The way in which trucks share the road with pedestrians, cyclists, and other vehicles is a point of constant concern and debate. Most truckers would love to drive on "Truck Only" highways, just as most automobile drivers would rather not share the road with trucks. Meanwhile, thousands die every year in trucks and truck-related crashes.

Although the number of large trucks involved in fatal crashes has been steadily declining over the past 10 years, over 5,000 people died in truck-involved accidents last year, according to a DOT study. About one-third of those accidents involving more than one vehicle took place in the "No-Zone" - the blind areas surrounding the truck.

While many people advocate educating the surrounding drivers to stay clear of these blind areas, responsibility to improve visibility and safety must finally lie with truck manufacturers and owners.

In many industries, this is already happening. Waste Management, the world's largest solid waste hauler and an innovator in vehicle safety, has been using rear-vision cameras for the past 20 years. They now have cameras installed on the majority of their route vehicles.

State and federal legislators are moving toward mandatory visibility standards in some industries. In mining, regulators have proposed mandatory rear-vision systems, even if radar and sonar alarms are already in use. In the state of Washington, all cargo-box delivery trucks over 18-ft. long are required to have backup warning devices or visibility enhancements.

These changes reflect the importance of blind-spot removal, and the steps being taken to improve operator visibility. In a recent Florida lawsuit, a truck body company was hit with a $25-million wrongful death verdict because it failed to equip a dump truck that was involved in a fatal backing accident with a backup device.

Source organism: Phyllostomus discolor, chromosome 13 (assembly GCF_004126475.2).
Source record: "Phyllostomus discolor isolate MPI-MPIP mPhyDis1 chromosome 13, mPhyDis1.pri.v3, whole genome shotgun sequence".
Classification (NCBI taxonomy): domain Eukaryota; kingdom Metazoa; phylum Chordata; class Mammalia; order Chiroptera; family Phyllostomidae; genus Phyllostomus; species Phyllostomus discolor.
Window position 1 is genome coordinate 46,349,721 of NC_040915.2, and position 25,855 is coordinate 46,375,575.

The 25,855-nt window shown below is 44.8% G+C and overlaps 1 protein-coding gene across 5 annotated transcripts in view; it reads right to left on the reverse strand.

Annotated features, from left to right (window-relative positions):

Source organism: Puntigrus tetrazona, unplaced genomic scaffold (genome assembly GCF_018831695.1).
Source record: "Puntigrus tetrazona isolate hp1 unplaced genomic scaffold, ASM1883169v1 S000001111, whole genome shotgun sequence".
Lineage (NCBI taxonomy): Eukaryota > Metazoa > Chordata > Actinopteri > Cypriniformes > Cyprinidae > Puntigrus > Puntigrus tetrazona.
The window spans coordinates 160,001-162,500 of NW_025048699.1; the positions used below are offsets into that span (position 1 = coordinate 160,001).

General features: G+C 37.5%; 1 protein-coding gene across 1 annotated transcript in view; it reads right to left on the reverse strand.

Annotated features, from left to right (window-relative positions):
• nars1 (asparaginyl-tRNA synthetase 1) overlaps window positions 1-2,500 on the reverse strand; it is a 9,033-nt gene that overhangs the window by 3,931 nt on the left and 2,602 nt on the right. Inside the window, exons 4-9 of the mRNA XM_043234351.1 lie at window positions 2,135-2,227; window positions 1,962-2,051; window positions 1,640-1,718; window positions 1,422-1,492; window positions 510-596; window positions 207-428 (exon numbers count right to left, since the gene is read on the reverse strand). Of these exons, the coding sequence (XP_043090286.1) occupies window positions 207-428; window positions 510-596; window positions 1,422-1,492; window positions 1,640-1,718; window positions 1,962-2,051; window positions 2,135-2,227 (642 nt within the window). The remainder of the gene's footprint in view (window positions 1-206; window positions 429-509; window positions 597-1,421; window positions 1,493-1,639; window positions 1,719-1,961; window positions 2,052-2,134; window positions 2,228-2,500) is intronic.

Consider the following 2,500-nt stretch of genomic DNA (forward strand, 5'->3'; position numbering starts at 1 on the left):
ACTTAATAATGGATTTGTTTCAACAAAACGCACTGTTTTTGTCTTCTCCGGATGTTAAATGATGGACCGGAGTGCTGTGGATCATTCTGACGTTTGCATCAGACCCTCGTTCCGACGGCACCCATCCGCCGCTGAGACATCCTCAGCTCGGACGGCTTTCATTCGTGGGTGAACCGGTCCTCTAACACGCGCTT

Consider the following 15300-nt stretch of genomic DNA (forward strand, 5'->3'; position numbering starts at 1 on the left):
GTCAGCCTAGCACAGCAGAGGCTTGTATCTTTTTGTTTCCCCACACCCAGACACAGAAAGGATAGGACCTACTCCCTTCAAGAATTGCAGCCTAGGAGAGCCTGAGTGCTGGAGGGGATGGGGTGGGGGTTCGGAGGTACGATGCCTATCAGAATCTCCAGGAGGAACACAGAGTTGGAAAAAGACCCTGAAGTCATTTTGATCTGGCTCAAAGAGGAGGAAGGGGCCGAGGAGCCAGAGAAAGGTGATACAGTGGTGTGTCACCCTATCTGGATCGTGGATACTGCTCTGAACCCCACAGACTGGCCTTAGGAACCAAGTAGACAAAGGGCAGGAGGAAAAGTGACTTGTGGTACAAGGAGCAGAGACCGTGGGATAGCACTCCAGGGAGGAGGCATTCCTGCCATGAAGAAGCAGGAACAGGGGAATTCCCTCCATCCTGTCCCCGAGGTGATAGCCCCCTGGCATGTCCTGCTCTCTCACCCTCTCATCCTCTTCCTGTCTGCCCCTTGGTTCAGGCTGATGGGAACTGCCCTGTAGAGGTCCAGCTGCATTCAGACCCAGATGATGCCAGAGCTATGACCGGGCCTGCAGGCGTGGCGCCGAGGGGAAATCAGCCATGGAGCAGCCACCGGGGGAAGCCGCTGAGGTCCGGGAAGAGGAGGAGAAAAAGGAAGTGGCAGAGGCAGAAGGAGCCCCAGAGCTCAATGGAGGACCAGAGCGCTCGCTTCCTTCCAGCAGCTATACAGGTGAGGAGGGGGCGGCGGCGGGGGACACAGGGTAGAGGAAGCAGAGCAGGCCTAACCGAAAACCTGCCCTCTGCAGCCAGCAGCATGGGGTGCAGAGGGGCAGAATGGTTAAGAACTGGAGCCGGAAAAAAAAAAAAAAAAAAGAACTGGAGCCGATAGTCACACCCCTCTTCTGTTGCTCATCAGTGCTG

Route trucks have a special vulnerability. Operated at slow speeds in crowded alleys and parking areas, route trucks tend to attract small children. According to a recent NHTSA study, about 100 children of ages 1 to 4 are killed each year by backing vehicles.

It is crucial that the operator be able to see behind his vehicle before putting it in motion. Knowing this, many companies instruct their drivers to avoid backing up whenever possible, and to use a spotter when they absolutely must back up. In some instances, this is like looking down the barrel of a gun to see if it's loaded. In highway construction, for example, the spotter was the victim in over 12% of work zone fatalities.

Rear-vision camera systems have proven to be the most effective solution. As the originator of vehicle camera technology, Intec Video Systems manufactures camera systems that provide drivers with a high-resolution view of the entire area behind the truck.

According to Intec sales manager Roy Barbatti, "Every other technology leaves something to chance. Mirrors, sensors, beepers - they either rely on the other person for safety or cover an insufficient area." The Intec system provides a wide viewing area with a minimum of distortion, allowing drivers to see clearly, as if they were standing on the back bumper.

From the driver's point of view, the best tool in the toolbox is improved visibility. Eliminate the blind spot and let drivers see for themselves.